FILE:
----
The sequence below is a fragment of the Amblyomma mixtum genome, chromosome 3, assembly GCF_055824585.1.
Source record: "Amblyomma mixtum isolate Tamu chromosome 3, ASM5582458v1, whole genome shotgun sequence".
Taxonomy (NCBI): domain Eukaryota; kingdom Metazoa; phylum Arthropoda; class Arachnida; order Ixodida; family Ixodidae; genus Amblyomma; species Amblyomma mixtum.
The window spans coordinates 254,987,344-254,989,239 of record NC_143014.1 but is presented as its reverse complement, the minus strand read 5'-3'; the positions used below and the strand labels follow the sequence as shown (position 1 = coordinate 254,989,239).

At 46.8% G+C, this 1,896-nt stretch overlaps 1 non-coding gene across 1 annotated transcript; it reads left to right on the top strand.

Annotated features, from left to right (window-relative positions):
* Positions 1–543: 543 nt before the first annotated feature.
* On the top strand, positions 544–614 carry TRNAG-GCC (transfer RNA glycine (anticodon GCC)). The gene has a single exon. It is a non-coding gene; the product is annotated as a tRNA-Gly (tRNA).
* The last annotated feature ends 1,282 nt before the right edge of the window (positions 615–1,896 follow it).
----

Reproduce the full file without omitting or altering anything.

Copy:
The sequence below is a fragment of the Amblyomma mixtum genome, chromosome 3, assembly GCF_055824585.1.
Source record: "Amblyomma mixtum isolate Tamu chromosome 3, ASM5582458v1, whole genome shotgun sequence".
Taxonomy (NCBI): domain Eukaryota; kingdom Metazoa; phylum Arthropoda; class Arachnida; order Ixodida; family Ixodidae; genus Amblyomma; species Amblyomma mixtum.
The window spans coordinates 254,987,344-254,989,239 of record NC_143014.1 but is presented as its reverse complement, the minus strand read 5'-3'; the positions used below and the strand labels follow the sequence as shown (position 1 = coordinate 254,989,239).

At 46.8% G+C, this 1,896-nt stretch overlaps 1 non-coding gene across 1 annotated transcript; it reads left to right on the top strand.

Annotated features, from left to right (window-relative positions):
* Positions 1–543: 543 nt before the first annotated feature.
* On the top strand, positions 544–614 carry TRNAG-GCC (transfer RNA glycine (anticodon GCC)). The gene has a single exon. It is a non-coding gene; the product is annotated as a tRNA-Gly (tRNA).
* The last annotated feature ends 1,282 nt before the right edge of the window (positions 615–1,896 follow it).